The End As We Know It

It only feels like it is!

After nearly nine months of attending workshops, meeting friars, ministering, praying, reflecting, and so on and so forth, the postulancy year is just about over… Well, with the exception of the final three months we have yet to complete.

With all the goodbyes we’ve said over the past few days, and the fact that our bodies are naturally attuned to the academic calendar, we’ve all allowed ourselves to believe that we were approaching the end by completely forgetting about the final three months. This minor lapse in memory aside, the fact of the matter is that the postulant year will come to an “end as we know it” next Saturday.

The reason I say this is because on that day (which is the day before Mothers’ Day) we will all board flights for our respective homes for “Spring Break.” For five weeks, we’ll break ourselves from the typical routine of a religious house and be thrown back into the secular world, free to run our lives how we please and adopt any old habits we so desire.  Like our Christmas vacation, it will be both a test and an affirmation of the life we’ve chosen as friars.

Upon returning from vacation (on the day after Fathers’ Day), we’ll have one day to do laundry and repack before it’s off to St. Bonaventure University for a retreat with the other postulants and five weeks of classes at the Franciscan Institute.  Living in a community of more than twenty brothers divided into eight townhouses, we’ll forces ourselves back into the “normal” routine of the year, i.e. communal prayer, but the experience will be an entirely different one than we’re used to. It will be, in a sense, a different postulant year with different expectations and challenges before us.

Assuming that we all survive such an experience, we’ll spend the final two weeks of the summer in Wilmington, at which point our entire focus (I imagine) will be on preparing for the Novitiate.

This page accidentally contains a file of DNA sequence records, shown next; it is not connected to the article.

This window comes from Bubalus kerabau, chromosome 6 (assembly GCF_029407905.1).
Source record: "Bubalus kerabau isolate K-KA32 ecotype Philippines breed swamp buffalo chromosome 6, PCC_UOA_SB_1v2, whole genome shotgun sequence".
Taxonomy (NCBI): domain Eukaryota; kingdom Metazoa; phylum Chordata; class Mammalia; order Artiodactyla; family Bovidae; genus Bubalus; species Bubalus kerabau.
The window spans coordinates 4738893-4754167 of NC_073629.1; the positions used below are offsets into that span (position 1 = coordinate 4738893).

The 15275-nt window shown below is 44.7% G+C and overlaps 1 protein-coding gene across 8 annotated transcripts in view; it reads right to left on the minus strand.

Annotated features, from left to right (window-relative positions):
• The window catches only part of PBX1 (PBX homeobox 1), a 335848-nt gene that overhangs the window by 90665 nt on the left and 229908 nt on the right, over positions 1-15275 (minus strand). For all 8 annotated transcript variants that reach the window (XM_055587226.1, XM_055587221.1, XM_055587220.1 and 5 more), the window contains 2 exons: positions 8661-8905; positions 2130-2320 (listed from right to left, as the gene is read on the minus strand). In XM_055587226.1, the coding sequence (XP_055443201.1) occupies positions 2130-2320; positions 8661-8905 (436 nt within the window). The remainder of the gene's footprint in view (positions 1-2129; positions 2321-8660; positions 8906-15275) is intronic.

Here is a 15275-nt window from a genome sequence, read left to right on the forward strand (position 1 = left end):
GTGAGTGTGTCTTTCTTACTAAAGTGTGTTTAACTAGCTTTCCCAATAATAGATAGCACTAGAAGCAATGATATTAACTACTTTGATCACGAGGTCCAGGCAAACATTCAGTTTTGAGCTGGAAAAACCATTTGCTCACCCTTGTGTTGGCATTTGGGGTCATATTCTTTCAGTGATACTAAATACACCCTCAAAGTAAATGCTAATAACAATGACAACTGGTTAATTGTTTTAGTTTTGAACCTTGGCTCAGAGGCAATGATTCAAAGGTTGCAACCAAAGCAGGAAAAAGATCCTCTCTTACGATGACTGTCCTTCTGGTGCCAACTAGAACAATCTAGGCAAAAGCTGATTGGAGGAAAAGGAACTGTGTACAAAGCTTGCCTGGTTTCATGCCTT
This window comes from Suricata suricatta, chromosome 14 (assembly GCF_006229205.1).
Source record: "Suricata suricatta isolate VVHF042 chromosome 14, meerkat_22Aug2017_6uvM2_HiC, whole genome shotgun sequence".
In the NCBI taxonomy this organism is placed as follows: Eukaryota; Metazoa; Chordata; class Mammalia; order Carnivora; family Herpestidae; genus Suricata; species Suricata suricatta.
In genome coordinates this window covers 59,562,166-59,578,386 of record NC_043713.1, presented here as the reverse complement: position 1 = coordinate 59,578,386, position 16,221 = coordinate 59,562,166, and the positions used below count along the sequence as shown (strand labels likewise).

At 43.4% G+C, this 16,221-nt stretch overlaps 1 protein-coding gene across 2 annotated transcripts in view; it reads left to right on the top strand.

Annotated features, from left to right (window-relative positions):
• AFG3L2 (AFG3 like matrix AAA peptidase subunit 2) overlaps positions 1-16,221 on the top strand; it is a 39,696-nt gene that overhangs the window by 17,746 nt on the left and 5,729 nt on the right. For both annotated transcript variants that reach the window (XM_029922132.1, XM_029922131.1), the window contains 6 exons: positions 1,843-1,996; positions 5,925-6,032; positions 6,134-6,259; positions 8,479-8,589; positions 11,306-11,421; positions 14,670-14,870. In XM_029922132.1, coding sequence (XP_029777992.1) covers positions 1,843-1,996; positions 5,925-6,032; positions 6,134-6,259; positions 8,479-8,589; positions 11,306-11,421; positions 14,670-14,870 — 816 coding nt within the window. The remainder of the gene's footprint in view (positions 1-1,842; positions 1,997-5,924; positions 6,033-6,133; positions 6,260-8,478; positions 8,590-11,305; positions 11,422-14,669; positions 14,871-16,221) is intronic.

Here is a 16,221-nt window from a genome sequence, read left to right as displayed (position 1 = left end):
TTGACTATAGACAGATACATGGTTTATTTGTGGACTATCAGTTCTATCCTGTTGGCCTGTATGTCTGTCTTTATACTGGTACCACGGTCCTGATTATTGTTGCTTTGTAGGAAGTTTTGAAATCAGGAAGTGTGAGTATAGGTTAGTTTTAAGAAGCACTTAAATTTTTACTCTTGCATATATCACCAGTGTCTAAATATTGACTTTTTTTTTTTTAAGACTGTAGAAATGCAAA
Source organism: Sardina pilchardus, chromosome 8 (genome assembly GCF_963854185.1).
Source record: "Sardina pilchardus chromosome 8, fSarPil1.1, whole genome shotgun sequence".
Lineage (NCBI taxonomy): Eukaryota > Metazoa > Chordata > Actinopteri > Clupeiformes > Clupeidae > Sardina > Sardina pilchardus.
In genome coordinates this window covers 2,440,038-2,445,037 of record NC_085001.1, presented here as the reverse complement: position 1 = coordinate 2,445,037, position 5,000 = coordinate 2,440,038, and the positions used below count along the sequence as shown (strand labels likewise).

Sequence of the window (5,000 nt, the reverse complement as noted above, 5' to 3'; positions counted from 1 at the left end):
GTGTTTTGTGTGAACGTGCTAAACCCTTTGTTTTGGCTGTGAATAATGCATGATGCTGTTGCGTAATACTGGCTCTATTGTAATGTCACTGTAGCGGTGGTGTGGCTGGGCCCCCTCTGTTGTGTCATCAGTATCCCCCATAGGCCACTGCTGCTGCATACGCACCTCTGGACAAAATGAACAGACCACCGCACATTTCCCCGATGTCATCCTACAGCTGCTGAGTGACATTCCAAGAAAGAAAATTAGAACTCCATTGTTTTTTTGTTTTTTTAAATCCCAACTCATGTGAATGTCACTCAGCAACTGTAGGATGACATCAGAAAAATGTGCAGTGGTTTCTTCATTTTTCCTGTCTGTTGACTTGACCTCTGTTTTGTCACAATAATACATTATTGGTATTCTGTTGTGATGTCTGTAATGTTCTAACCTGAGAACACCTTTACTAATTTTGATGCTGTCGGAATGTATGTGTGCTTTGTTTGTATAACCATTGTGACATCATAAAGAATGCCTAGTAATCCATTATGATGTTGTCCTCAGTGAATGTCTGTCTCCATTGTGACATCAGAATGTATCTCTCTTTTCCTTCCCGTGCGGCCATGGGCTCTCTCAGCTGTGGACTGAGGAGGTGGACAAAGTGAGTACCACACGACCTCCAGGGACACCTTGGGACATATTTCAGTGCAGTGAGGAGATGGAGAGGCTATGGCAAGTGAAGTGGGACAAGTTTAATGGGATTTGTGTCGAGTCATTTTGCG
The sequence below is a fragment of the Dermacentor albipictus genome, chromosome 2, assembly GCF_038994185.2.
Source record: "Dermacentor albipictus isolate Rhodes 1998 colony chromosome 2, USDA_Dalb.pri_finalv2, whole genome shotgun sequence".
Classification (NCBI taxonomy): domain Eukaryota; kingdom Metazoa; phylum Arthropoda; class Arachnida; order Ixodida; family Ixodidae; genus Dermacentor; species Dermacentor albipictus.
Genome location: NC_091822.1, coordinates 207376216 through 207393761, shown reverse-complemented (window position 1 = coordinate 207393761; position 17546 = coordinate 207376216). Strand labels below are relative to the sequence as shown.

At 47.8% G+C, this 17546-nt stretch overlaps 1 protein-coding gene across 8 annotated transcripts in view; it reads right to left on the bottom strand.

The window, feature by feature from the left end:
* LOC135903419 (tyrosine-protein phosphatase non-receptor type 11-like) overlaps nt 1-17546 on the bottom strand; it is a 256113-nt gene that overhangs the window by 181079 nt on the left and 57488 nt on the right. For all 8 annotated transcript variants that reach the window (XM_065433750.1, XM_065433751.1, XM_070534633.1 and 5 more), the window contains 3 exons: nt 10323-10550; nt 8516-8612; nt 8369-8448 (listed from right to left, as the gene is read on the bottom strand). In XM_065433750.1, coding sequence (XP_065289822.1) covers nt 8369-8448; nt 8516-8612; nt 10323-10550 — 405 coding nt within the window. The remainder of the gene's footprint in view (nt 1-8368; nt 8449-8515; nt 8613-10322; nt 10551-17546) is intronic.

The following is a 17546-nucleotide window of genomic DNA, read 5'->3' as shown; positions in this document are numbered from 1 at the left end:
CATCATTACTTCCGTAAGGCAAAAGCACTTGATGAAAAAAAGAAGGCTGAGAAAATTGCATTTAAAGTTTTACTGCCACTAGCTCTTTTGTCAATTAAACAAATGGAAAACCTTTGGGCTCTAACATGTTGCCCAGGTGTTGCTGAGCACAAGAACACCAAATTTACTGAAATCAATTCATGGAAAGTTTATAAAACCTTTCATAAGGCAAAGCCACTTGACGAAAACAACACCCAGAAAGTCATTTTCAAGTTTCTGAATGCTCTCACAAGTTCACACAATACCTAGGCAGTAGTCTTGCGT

In this way, I think it’s acceptable, even necessary, to say that the postulancy ends in less than a week. From a psychological standpoint, it brings closure to the feelings each of our subconsciouses are already recognizing, that the end is near, by allowing ourselves to feel accomplished with what has already passed. The clear end of one part, and the clear beginning of another, though completely artificial in nature, allows each of us to return rejuvenated and excited for the final three months because it is, in a sense, a new year. The temptation to coast through the final three months is almost eliminated, then, because the mindset is very different: instead of “trying to get through the last little bit of the big year,” we are “starting a new chapter in our lives.” The latter is something for which we all need to strive.

Ultimately, no matter how I explain it to my subconscious, the point I’m making to myself through this reflection is that the year is not over, and that there is still room for growth and discernment. To allow myself to believe that we’re approaching the end is to close myself to new experiences that may shape my life in unknown ways. It may be the end of the postulancy as we know it, but if we begin to see each day as a new day to be formed by God, a chance to break in the habit, what’s it matter what “year” it is?

7 Comments on “The End As We Know It

  1. God bless and keep you, Casey. We are heartened by your commitment and the growth you have shared with us. We pray that you may be steadfast and happy as you move forward.

  2. Thank-you, Casey. I’ve enjoyed following you the last nine months. Enjoy your vacation, and best wishes for the rest of your life.

  3. Casey, when you pray the divine office, do you observe all of the Franciscan feasts and memorials, observant, capuchin, conventual, TOR and SFO, or do you pick and choose?

    • Emil, we have an insert to the one-volume breviary called the “Proper Offices of Franciscan Saints and Blesseds” that includes each branch of the Franciscan family. Whether we observe a particular feast or memorial is up to the leader of prayer for that day, but generally we do.

      • Thanks, Casey, and enjoy your vacation. I look forward to your posts when you return in June.

  4. Casey,

    Do you have a copy of “A Companion to the Liturgy of the Hours” by Shirley Darcus Sullivan? If you will send me your address at home, I will send you a copy. I think it will make the Psalms and Canticles more meaningful for you.


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